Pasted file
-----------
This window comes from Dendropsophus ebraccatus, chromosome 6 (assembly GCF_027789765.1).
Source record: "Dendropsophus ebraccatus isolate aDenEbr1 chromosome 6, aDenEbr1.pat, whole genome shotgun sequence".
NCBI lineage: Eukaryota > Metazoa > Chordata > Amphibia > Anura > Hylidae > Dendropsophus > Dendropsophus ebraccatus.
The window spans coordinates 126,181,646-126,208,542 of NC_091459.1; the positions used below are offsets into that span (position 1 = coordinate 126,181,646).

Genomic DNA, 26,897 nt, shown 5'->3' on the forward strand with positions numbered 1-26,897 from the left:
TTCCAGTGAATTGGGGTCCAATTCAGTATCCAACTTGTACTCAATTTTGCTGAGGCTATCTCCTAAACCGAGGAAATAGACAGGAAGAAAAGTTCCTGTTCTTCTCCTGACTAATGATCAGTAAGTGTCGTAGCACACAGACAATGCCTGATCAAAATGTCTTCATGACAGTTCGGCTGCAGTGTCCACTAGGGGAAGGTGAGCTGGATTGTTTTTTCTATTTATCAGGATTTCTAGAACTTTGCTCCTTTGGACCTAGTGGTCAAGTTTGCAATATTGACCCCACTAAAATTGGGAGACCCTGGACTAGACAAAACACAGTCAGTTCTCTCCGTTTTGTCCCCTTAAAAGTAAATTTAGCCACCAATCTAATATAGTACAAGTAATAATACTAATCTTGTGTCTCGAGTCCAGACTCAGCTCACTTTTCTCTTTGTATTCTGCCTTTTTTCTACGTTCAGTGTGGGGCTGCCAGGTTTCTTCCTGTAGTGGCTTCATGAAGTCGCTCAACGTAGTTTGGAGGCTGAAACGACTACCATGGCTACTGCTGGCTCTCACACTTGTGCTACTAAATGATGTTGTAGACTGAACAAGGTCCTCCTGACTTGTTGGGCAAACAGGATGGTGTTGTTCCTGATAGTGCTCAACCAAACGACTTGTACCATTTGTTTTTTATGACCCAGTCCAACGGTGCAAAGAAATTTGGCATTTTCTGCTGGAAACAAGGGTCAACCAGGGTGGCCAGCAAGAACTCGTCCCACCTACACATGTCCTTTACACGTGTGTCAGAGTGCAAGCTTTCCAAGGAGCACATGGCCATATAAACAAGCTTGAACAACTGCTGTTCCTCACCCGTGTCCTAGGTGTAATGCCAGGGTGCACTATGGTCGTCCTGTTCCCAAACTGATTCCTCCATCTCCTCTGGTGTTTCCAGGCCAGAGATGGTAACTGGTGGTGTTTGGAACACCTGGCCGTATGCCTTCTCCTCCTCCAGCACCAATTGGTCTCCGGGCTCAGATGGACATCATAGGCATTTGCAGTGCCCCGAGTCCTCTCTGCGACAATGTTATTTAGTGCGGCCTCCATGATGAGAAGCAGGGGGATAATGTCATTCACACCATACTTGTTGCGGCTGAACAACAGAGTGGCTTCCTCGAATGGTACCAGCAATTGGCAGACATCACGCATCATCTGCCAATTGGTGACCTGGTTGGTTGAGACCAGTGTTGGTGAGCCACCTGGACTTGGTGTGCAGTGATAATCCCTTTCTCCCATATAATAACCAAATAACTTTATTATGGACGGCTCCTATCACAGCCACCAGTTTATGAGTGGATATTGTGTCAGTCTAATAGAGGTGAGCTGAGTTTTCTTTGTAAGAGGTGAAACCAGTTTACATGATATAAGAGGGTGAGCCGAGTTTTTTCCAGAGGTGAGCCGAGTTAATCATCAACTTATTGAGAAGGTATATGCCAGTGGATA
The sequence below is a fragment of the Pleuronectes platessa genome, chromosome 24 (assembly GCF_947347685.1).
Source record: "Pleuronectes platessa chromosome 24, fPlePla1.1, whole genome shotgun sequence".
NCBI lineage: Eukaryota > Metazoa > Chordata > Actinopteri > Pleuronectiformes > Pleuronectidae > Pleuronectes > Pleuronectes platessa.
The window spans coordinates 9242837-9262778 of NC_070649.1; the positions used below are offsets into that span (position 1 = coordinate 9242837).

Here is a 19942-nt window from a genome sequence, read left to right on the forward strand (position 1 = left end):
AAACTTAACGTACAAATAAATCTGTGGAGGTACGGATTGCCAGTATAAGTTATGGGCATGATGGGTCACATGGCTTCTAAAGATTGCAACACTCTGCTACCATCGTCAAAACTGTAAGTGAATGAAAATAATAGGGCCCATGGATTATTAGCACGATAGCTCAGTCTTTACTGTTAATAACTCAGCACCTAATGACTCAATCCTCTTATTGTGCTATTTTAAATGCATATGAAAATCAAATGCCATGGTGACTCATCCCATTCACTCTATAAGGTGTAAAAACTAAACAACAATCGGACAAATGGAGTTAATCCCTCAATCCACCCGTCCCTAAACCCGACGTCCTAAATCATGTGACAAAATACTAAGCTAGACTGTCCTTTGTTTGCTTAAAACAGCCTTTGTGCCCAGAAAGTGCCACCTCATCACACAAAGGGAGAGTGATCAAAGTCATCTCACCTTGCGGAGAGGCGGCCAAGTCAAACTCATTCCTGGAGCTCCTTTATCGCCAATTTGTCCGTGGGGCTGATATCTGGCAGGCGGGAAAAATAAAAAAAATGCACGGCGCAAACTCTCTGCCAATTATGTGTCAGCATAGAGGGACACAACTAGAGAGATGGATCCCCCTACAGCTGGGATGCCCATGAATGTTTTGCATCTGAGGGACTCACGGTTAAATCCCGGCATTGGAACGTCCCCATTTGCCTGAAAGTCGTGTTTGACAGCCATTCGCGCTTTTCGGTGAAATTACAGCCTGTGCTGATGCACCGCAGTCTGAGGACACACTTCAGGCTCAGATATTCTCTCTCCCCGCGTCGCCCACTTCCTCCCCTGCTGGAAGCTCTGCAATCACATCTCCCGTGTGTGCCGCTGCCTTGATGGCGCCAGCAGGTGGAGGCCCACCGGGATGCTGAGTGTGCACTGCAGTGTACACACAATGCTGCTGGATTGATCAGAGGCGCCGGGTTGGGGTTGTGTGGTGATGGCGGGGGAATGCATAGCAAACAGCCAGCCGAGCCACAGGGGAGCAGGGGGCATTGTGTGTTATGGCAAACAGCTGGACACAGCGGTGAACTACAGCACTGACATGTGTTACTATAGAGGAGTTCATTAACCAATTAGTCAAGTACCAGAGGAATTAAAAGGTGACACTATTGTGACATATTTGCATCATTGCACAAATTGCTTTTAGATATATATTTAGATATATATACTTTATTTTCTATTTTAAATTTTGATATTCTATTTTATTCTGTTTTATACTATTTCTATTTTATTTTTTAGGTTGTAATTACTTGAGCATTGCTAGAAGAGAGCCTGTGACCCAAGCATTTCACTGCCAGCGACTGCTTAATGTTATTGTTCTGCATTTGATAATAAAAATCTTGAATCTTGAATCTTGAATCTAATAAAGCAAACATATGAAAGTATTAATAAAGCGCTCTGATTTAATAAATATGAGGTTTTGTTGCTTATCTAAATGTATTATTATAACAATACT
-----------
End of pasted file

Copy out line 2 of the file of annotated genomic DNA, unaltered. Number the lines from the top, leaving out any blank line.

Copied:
Source record: "Dendropsophus ebraccatus isolate aDenEbr1 chromosome 6, aDenEbr1.pat, whole genome shotgun sequence".